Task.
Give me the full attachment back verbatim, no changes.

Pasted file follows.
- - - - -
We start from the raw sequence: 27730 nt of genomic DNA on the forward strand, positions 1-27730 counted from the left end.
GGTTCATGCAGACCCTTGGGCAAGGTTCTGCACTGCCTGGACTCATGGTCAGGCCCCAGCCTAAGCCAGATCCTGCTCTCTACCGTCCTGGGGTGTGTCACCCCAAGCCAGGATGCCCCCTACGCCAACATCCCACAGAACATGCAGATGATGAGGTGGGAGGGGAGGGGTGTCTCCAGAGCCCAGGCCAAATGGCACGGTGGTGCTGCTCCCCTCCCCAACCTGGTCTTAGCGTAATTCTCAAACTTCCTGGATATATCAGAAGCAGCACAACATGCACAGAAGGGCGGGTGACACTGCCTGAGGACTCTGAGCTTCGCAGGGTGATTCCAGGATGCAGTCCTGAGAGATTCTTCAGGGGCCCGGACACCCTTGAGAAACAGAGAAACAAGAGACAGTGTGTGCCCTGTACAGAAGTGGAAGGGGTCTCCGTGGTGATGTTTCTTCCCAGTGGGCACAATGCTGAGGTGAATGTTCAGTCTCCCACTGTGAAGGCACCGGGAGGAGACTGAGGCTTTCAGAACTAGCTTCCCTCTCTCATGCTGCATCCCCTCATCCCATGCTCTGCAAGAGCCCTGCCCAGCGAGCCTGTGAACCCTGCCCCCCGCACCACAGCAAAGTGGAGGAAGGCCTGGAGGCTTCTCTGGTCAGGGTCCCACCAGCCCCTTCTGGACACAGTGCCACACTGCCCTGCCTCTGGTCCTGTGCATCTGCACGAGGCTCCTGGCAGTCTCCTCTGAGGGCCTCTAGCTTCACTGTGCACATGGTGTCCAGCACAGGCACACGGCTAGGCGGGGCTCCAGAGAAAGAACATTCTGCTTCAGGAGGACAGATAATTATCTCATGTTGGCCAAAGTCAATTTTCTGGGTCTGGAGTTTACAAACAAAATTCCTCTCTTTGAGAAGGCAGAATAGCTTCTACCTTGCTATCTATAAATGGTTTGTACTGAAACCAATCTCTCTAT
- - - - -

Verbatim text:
We start from the raw sequence: 27730 nt of genomic DNA on the forward strand, positions 1-27730 counted from the left end.
GGTTCATGCAGACCCTTGGGCAAGGTTCTGCACTGCCTGGACTCATGGTCAGGCCCCAGCCTAAGCCAGATCCTGCTCTCTACCGTCCTGGGGTGTGTCACCCCAAGCCAGGATGCCCCCTACGCCAACATCCCACAGAACATGCAGATGATGAGGTGGGAGGGGAGGGGTGTCTCCAGAGCCCAGGCCAAATGGCACGGTGGTGCTGCTCCCCTCCCCAACCTGGTCTTAGCGTAATTCTCAAACTTCCTGGATATATCAGAAGCAGCACAACATGCACAGAAGGGCGGGTGACACTGCCTGAGGACTCTGAGCTTCGCAGGGTGATTCCAGGATGCAGTCCTGAGAGATTCTTCAGGGGCCCGGACACCCTTGAGAAACAGAGAAACAAGAGACAGTGTGTGCCCTGTACAGAAGTGGAAGGGGTCTCCGTGGTGATGTTTCTTCCCAGTGGGCACAATGCTGAGGTGAATGTTCAGTCTCCCACTGTGAAGGCACCGGGAGGAGACTGAGGCTTTCAGAACTAGCTTCCCTCTCTCATGCTGCATCCCCTCATCCCATGCTCTGCAAGAGCCCTGCCCAGCGAGCCTGTGAACCCTGCCCCCCGCACCACAGCAAAGTGGAGGAAGGCCTGGAGGCTTCTCTGGTCAGGGTCCCACCAGCCCCTTCTGGACACAGTGCCACACTGCCCTGCCTCTGGTCCTGTGCATCTGCACGAGGCTCCTGGCAGTCTCCTCTGAGGGCCTCTAGCTTCACTGTGCACATGGTGTCCAGCACAGGCACACGGCTAGGCGGGGCTCCAGAGAAAGAACATTCTGCTTCAGGAGGACAGATAATTATCTCATGTTGGCCAAAGTCAATTTTCTGGGTCTGGAGTTTACAAACAAAATTCCTCTCTTTGAGAAGGCAGAATAGCTTCTACCTTGCTATCTATAAATGGTTTGTACTGAAACCAATCTCTCTAT